His father could fix anything it seemed, though some jobs tested his limits; when he saw him scratching his head the boy would hand him a hammer, which always brought a smile— “The tool of last resort.”

But then his father would say, “No, Son, this job is worth doing, so it’s worth doing right; we’ll figure it out.”

Now he tended his father through the appointments, unable to smile back when he announced that the handsome doctor was now reaching for the hammer.

Tender; SixSentenceStory

Every week, without fail, Denise at GirlieOntheEdge provides a prompt word on Sunday and a link up on Wednesday. I often fail to respond but after turning on the radio for just a bit this day after election day I got the line that would get me Six Sentences: Too close to call. The word is “tender” the rules are 6 sentences, no more no less, the suggestion is to have fun and interact with the other writers and readers.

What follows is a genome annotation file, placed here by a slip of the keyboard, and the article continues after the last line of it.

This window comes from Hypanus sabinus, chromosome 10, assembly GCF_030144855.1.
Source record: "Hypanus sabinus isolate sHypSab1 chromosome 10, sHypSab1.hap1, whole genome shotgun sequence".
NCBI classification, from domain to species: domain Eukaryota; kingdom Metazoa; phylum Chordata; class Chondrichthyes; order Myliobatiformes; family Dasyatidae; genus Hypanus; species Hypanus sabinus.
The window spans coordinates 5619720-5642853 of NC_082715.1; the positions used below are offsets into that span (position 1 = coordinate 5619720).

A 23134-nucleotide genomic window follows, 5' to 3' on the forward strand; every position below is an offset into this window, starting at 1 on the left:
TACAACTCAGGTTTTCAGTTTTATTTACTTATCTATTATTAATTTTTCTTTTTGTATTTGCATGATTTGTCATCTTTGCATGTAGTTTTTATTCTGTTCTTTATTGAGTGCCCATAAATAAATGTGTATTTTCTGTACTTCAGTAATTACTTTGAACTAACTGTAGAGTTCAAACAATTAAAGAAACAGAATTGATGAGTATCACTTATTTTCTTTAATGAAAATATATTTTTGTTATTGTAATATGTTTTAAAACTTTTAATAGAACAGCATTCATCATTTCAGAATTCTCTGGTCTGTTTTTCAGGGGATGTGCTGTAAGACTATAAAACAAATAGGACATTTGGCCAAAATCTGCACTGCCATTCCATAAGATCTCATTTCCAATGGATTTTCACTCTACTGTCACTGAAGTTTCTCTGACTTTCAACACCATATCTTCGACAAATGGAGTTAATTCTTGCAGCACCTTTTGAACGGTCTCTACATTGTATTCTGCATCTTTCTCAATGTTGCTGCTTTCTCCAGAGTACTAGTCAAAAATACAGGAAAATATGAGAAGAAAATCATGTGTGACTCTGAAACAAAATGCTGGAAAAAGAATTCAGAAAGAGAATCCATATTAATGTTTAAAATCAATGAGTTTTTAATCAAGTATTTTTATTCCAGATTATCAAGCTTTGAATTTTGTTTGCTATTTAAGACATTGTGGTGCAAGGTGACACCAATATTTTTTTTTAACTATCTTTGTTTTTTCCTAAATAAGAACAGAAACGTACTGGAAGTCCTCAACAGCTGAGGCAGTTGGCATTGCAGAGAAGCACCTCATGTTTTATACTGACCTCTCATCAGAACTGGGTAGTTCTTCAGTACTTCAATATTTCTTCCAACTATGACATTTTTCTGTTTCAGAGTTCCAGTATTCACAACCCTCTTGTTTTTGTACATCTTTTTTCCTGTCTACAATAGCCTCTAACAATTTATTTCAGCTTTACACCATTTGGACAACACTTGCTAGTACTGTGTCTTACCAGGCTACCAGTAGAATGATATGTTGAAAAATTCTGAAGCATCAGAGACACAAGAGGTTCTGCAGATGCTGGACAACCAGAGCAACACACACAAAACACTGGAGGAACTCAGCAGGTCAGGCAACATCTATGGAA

Tender Wounds

It was a terrible thing, a calamity, seemingly unpreventable and yet, in hindsight, foreseeable, not exactly an accident.

Now there was much wringing of hands, for none had ever seen her laid so low, so weakened; now her people wondered and worried if she would ever recover from her wounds.

When the people wailed aloud, “How, how could this be happening?” the wise ones— the healers, elders, shamans and such that had gathered— looked, exasperated, but not without tenderness, at the people; “How indeed? She is not indivisible, not if the people do not stand united.”